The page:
The Iberian Peninsula is a major import market for tree nuts and the United States is the primary supplier of tree nuts to both Spain and Portugal. In Spain, domestic consumption of tree nuts is increasing due largely to their use in the confection industry as well as expanding domestic consumption resulting from higher household incomes and increased awareness of the health benefits of tree nuts.
The European Commission implemented special inspection measures (European Commission Decision 2007/563/EC) for aflatoxin in almond shipments beginning with U.S. shipments exported on or after September 1, 2007. The California almond producers agreed to an at-origin voluntary aflatoxin testing plan, resulting in a decline in shipment rejections by Spanish authorities.
The U.S. share of the Spanish almond market is expected to remain unchanged at about 90 percent. Spain is a major processing and distribution center for California almonds in Europe. U.S. walnuts, both shelled and in-shell, are also making importing inroads in the Iberian market.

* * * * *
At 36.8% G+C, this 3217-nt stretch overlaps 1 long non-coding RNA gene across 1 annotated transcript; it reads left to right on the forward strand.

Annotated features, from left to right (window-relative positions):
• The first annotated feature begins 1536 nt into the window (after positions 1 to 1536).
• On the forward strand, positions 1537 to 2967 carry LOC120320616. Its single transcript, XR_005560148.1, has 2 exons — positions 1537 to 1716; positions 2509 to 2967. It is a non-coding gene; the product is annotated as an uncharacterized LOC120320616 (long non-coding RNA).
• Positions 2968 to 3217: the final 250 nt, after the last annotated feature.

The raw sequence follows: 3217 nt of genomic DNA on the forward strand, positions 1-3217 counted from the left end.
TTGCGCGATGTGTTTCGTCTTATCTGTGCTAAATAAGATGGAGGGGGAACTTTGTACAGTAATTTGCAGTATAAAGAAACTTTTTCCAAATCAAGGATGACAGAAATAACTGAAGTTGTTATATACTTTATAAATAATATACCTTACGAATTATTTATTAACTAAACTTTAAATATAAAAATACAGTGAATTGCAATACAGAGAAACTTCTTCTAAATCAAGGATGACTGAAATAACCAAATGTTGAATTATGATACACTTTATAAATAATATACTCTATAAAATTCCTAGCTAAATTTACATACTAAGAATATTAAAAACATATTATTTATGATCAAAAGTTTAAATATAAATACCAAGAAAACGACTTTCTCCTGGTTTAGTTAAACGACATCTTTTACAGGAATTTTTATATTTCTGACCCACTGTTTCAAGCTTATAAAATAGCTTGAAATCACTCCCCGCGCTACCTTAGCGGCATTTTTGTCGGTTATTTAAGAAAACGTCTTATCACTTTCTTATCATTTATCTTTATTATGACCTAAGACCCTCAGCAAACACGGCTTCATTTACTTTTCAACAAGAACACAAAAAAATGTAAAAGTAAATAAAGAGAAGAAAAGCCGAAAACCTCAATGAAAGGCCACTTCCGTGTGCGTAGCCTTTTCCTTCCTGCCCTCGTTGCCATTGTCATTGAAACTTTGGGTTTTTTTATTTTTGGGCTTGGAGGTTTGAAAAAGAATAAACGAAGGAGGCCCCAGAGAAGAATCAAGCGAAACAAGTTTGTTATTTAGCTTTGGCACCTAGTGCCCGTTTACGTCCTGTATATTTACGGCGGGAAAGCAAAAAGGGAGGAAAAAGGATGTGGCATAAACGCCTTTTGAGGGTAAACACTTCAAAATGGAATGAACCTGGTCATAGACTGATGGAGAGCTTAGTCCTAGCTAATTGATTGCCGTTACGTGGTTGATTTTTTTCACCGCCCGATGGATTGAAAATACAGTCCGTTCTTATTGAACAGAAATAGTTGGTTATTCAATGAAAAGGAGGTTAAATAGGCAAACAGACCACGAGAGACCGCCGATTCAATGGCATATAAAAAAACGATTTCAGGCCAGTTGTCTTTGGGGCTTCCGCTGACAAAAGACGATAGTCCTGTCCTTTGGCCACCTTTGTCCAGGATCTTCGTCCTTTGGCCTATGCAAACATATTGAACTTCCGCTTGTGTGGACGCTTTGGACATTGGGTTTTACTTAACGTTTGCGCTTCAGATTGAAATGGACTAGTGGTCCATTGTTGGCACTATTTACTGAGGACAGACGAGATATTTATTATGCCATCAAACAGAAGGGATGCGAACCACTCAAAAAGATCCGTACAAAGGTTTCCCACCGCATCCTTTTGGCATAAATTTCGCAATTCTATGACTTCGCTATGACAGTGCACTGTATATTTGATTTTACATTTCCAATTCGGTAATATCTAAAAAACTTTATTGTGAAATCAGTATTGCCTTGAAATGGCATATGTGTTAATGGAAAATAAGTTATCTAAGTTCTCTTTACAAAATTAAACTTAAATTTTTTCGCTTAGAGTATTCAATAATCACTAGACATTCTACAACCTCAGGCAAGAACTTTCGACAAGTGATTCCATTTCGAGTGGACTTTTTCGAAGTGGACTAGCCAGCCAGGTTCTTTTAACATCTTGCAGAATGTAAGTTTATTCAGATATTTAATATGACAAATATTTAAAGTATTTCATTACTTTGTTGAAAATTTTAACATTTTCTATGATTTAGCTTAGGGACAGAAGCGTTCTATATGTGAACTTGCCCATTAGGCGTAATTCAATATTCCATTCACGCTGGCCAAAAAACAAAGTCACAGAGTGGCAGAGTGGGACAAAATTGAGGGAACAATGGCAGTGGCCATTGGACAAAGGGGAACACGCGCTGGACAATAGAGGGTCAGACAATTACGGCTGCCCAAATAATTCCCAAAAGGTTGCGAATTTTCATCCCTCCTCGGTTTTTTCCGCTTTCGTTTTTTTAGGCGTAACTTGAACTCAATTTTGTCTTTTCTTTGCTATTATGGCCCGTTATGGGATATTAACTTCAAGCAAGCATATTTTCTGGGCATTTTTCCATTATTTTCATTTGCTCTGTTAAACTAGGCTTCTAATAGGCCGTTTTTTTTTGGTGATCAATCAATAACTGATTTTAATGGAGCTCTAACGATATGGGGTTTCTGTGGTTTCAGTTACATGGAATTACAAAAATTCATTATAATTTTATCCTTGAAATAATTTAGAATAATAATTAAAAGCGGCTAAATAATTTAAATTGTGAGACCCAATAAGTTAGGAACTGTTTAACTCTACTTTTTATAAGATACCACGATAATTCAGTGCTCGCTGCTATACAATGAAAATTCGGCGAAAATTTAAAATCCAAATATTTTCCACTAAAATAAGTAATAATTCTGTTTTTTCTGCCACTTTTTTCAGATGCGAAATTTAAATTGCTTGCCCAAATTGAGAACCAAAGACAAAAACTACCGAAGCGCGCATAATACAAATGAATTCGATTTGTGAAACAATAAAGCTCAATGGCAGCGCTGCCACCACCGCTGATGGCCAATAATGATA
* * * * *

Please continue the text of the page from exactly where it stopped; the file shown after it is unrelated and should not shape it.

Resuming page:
Grain and Oilseeds
U.S. exports of grains and oilseeds into the Iberian Peninsula led the commodities which pushed agricultural trade with Spain and Portugal to record values in FY 2008. U.S. sorghum took advantage of the volatile situation in the Spanish and Portuguese feed market as its competitive price resulted in sorghum becoming a major feed ingredient for the first time. While Spain’s grain and feed imports are highly price sensitive, an expanding market indicates good future prospects in the sector if competitively priced.
Domestic consumption of pulses is high in the Iberian Peninsula market, particularly for dry edible beans, which are an important component of the Spanish and Portuguese diets. Iberian companies also process and re-export dry edible beans within the EU market.
The Iberian Peninsula total catch continues to decline as a result of lower fish stocks and catch limits in both EU and non-EU waters. However, aquaculture production continues to expand to meet demand.
Due to the weaker dollar vis-à-vis the Euro, U.S. seafood products will likely continue to be very competitive in the Iberian Peninsula market. Lobster, surimi (fish paste), cod, albacore tuna and hake are among the top sellers.
Post forecasts lower demand in 2008 for forest products in the Iberian Peninsula market, both for total and U.S. imports.
The Iberian furniture sector, as well as the residential construction components sector, has been strong, resulting in high import demand for forest products. However, the Iberian real estate market is now in crisis, particularly in Spain where the ten-year building boom is now in recession. House sales have dropped nearly 30 percent during the first nine months of 2008. As a result, we expect a further decline in U.S. hardwood lumber exports for 2009.